American HistoryHour 2 2/2/2011
Surgery during the American Revolution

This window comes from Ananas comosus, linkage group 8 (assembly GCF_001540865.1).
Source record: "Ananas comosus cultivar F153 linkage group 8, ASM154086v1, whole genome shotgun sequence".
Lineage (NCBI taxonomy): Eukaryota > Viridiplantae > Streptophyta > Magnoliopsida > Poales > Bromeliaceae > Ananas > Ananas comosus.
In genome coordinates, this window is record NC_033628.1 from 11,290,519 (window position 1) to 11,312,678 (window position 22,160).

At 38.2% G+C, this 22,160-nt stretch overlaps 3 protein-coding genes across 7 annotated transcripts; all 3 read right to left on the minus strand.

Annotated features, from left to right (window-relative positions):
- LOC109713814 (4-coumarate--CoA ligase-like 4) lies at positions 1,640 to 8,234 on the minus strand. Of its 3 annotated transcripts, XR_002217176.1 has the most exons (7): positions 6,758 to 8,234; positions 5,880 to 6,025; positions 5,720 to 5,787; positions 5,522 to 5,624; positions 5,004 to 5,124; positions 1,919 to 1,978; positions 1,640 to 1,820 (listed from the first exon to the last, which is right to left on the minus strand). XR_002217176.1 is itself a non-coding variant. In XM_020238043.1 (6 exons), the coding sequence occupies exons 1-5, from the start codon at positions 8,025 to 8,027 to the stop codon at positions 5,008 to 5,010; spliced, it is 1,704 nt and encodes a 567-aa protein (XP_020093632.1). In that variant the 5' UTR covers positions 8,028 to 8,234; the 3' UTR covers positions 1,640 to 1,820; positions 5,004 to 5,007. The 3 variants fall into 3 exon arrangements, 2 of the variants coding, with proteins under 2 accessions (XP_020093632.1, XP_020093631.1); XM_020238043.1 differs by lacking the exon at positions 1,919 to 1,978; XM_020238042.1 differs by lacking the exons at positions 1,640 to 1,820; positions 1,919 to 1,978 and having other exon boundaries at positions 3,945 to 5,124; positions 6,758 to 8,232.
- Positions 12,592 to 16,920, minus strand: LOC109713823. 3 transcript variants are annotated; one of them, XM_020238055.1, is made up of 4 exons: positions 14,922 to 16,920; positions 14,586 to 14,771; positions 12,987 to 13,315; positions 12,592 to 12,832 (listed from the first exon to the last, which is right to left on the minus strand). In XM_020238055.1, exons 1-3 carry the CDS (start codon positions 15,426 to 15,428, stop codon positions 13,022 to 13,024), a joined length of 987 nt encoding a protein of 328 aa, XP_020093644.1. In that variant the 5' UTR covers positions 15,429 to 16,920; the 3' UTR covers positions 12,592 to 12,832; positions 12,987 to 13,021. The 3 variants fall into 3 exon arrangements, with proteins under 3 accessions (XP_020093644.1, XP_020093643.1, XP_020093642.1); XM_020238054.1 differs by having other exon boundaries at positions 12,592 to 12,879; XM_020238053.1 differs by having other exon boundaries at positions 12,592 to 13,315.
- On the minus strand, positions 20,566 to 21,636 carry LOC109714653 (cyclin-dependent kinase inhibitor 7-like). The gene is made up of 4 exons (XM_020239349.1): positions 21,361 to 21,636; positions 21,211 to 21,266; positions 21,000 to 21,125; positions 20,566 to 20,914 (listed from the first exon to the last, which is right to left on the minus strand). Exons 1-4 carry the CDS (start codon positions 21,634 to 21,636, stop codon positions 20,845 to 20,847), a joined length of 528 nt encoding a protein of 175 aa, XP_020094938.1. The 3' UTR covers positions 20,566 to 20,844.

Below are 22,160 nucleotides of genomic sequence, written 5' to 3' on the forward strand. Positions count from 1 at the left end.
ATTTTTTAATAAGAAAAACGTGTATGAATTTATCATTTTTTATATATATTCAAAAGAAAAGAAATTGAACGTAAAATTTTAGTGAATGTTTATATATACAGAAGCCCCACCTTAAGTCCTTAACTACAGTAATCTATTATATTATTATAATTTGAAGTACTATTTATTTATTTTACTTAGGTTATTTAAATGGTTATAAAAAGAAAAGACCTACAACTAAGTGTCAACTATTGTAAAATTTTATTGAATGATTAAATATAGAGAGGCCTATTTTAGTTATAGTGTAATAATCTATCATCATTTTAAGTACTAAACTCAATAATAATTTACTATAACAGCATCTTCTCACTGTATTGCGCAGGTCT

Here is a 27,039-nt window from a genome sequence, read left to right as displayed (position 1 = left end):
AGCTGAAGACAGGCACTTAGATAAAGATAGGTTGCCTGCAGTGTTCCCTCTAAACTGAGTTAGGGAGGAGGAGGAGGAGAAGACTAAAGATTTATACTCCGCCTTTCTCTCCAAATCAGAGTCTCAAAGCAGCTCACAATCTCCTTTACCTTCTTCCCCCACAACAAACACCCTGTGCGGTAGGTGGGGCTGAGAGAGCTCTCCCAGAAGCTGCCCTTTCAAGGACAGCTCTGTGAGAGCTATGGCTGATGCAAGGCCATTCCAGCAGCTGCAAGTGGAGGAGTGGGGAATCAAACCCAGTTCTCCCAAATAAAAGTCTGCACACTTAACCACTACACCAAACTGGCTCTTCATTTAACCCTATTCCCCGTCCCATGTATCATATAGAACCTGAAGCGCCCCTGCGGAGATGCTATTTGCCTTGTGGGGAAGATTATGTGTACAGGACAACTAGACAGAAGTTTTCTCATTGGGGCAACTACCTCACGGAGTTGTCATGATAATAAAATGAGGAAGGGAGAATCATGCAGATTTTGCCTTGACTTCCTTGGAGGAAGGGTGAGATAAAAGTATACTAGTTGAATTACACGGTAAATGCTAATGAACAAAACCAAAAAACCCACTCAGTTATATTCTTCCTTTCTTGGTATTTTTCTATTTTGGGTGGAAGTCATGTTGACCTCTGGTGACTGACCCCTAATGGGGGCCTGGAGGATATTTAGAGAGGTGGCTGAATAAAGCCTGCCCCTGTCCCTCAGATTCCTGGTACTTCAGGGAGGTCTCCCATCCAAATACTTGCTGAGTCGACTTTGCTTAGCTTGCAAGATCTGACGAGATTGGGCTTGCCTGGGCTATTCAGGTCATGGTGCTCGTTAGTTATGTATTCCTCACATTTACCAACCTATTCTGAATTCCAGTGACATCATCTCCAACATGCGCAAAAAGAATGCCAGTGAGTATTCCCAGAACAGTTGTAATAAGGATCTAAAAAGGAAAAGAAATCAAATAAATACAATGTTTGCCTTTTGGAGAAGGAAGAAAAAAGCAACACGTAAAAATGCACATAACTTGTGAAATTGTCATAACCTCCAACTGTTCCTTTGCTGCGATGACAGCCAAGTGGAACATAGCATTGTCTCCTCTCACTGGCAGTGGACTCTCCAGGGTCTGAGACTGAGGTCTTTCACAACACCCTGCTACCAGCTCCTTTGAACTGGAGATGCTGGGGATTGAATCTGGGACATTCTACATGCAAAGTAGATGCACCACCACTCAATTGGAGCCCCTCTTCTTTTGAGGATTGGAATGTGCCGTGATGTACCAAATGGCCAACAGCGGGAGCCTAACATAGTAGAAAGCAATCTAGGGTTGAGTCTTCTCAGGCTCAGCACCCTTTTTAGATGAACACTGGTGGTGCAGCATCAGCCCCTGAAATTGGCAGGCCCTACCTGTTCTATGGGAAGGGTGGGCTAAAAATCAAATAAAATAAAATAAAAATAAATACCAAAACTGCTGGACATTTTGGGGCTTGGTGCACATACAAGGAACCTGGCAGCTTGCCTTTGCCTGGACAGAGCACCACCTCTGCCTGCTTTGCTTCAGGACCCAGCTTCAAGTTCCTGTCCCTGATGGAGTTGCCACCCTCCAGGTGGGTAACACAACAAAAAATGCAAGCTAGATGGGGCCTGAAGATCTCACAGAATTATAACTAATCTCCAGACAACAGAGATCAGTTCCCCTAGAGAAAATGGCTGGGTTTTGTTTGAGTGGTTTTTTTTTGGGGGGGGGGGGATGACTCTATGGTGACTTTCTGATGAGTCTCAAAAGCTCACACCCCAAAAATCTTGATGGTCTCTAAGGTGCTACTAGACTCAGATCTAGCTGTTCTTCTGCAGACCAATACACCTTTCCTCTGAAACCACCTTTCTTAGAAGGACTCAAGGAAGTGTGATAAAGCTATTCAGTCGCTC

Surgery during the American Revolution and the war was not always pretty, in fact most of the time it was horrible and unsanitary. Doctors at the time had a very little understanding of how the human body functioned, especially compared today's knowledge. The doctors where not normally trained and had a bad conception of sanitation, hygiene, healthy food, clean water, and how not to spread harmful diseases. The most common civil war surgery was the amputation. (field surgery). It was not uncommon at all to see a fellow war soldier with a missing arm or leg, this was a very visitable reminder or the negative sides of war. There were painful things done to try and save a fellow-men in emergencies by those who had really no idea how to go about it properly. Another common way people thought was a good way to cure the body of any disease back then was called “bleeding.” Bleeding is the precess of opening a vein, and mean while keeping the soldier relaxed, as the blood pores out of the body and into a pale. No operation of surgery was so frequently used as much as bleeding ( of bleeding). Bleeding was normally performed after any type of injury to the body that was not miner and didn't need to be amputated. Bleeding was also a way that people thought would get a disease out of your body, although that is not how it works, some people died, when they did not have too. Surgeons did not know how much damage they were causing when this accrued, but they knew enough to let a small child bleed less then a grown soldier. But they often let the patients bleed until they fainted, which was a long time for some, who soon died after the passed out.(of bleeding). The damage caused from this were very high and hard to fix, it was often hard to stop the bleeding, and if it was it left huge wounds that were not easily headed.(of bleeding). The troubles that soldiers went threw in was were some of the...
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